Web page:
Welcome to my new online series. Over the coming weeks, I will be helping you learn how to build a new lash business from the ground up – from scratch! I’m going to provide you with the know-how that I have gained from decades in the industry, so that you can watch your new eyelash extensions business blossom, and avoid some of the pitfalls that can happen with new ventures. We are going to get into the nuts and bolts – the behind the scenes – of how a salon comes to fruition.
Deciding Which Way to Go
When starting your eyelash business, there will be a lot of questions that need to be answered… How do you decide if you want to take on a full salon or spa, or just rent your space – either in a salon or a salon boutique? Which way is best for you?
In this first post, we will touch on the boutique space. We will review:
- Your current goals
- Your future goals
- Startup costs of booth rent or boutique
- Time and commitment
At the end of this blog post you should have a good idea of what you need to do to start up your boutique, and be aware of the time and financial costs to move forward.
Make Your Vision a Reality
If your current goal is to finally get your own place, will you go for a salon chair or boutique? If you have a solid base of clients, can easily handle your expenses and are ready to make a change, this is what you need to focus on.
So, let’s review what your future lash tech goals might be… Have you always had a passion or burning desire to be your own boss? Have you dreamt of running your business the way you want to? Are you uncomfortable with the style of management you have been working under? You may be at the tipping point.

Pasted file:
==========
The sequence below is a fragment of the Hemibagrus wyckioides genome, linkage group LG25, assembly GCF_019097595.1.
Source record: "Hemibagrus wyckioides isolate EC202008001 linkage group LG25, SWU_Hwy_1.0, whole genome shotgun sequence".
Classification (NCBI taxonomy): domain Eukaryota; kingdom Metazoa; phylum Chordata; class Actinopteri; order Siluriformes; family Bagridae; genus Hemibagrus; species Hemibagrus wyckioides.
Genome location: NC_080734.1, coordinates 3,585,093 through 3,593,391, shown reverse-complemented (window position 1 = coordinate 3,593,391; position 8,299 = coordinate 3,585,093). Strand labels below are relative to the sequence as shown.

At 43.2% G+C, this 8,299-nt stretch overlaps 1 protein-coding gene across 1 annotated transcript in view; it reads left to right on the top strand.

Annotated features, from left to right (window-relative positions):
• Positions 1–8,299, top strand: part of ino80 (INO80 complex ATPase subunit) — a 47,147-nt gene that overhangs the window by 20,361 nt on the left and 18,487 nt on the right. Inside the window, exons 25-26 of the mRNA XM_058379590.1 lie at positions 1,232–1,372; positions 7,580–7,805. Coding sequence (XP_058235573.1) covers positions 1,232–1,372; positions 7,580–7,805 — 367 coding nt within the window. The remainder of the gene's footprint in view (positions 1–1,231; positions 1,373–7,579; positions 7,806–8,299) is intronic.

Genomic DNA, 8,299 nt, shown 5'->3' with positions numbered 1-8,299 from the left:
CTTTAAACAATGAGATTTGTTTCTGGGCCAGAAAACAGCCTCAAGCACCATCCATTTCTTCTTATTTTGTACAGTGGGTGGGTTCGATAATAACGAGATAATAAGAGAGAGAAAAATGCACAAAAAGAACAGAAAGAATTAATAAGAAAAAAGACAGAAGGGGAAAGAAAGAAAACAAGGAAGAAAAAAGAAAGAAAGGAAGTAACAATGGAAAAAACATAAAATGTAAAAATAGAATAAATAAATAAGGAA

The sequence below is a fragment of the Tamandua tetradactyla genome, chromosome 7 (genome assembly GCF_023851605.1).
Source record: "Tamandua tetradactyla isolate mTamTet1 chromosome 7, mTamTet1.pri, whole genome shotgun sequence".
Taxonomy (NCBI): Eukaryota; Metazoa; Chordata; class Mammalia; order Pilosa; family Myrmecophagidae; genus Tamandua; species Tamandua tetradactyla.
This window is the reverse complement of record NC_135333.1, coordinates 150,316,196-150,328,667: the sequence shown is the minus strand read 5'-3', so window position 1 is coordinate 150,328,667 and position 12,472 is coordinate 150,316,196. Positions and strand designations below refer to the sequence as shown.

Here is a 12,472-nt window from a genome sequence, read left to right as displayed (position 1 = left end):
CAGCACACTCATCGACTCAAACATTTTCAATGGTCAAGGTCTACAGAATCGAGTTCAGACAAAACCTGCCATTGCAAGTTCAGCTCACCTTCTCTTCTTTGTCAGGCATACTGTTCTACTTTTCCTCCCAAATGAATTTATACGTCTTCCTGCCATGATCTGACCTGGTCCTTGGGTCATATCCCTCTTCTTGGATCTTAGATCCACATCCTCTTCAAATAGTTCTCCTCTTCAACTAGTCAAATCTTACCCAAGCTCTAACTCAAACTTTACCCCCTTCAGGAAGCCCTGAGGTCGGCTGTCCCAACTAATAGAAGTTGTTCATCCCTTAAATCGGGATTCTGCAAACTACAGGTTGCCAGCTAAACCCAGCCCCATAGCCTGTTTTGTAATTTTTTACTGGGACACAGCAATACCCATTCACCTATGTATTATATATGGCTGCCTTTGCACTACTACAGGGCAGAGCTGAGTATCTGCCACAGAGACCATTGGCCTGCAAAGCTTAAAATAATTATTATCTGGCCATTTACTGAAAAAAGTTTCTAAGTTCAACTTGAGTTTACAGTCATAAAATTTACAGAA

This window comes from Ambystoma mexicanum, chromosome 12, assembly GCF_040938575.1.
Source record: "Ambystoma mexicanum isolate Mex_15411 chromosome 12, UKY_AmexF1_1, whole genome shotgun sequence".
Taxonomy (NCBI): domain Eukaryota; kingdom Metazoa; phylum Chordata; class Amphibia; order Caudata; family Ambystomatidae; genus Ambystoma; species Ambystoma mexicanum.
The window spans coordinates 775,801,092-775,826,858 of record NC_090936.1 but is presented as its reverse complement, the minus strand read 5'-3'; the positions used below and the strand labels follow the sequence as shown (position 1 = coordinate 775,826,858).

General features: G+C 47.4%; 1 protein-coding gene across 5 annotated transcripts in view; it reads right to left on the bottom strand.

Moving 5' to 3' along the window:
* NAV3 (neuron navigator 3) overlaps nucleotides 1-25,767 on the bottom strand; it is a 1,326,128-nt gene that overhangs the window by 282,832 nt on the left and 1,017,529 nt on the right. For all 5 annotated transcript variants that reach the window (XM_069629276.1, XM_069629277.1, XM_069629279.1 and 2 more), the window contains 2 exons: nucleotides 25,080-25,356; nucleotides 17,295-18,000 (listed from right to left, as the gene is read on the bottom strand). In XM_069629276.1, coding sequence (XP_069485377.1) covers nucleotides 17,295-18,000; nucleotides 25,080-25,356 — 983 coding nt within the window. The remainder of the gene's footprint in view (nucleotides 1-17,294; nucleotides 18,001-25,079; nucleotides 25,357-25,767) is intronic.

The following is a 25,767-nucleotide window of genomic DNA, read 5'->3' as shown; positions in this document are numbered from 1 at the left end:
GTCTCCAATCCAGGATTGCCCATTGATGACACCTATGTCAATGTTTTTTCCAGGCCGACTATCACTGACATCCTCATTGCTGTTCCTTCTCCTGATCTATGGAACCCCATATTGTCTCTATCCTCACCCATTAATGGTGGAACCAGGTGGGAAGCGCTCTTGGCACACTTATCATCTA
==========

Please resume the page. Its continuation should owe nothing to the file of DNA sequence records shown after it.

If your goal is to conduct your business the way you want and not be at the whim of a salon owner who doesn’t share your vision, then you should seriously consider a move into the future. This process can be scary. It’s all going to be uncertain. There are no guarantees. This requires a “leap of faith”. Seriously, if I can do it, anyone can!
A Little Bit About My Own Experience
I was working in a small salon in Florida right out of cosmetology school. I knew I needed experience, and it was a safe place for me. Sweet old ladies, who didn’t require much, were the name of the game. They were happy just to get their hair done… Nothing fancy. I knew I wanted to do more. I wasn’t satisfied, I saw myself busy. I saw myself happy with my own place. I wasn’t sure how it would ever happen, but in my mind, I could picture it.
A few years later, I wandered into a hometown salon and met an old classmate. She wanted to have a baby and turn over her clientele. She was sharing the rent on a room in a salon. I reluctantly agreed and took over her liabilities of rent, products, insurance, utilities and so on. I was scared. I actually had to sign a lease. I took the “leap”. It was the best thing I ever did. I worked hard, promoted myself, and was highly successful. So, when the time came to move into a real salon, I had some confidence.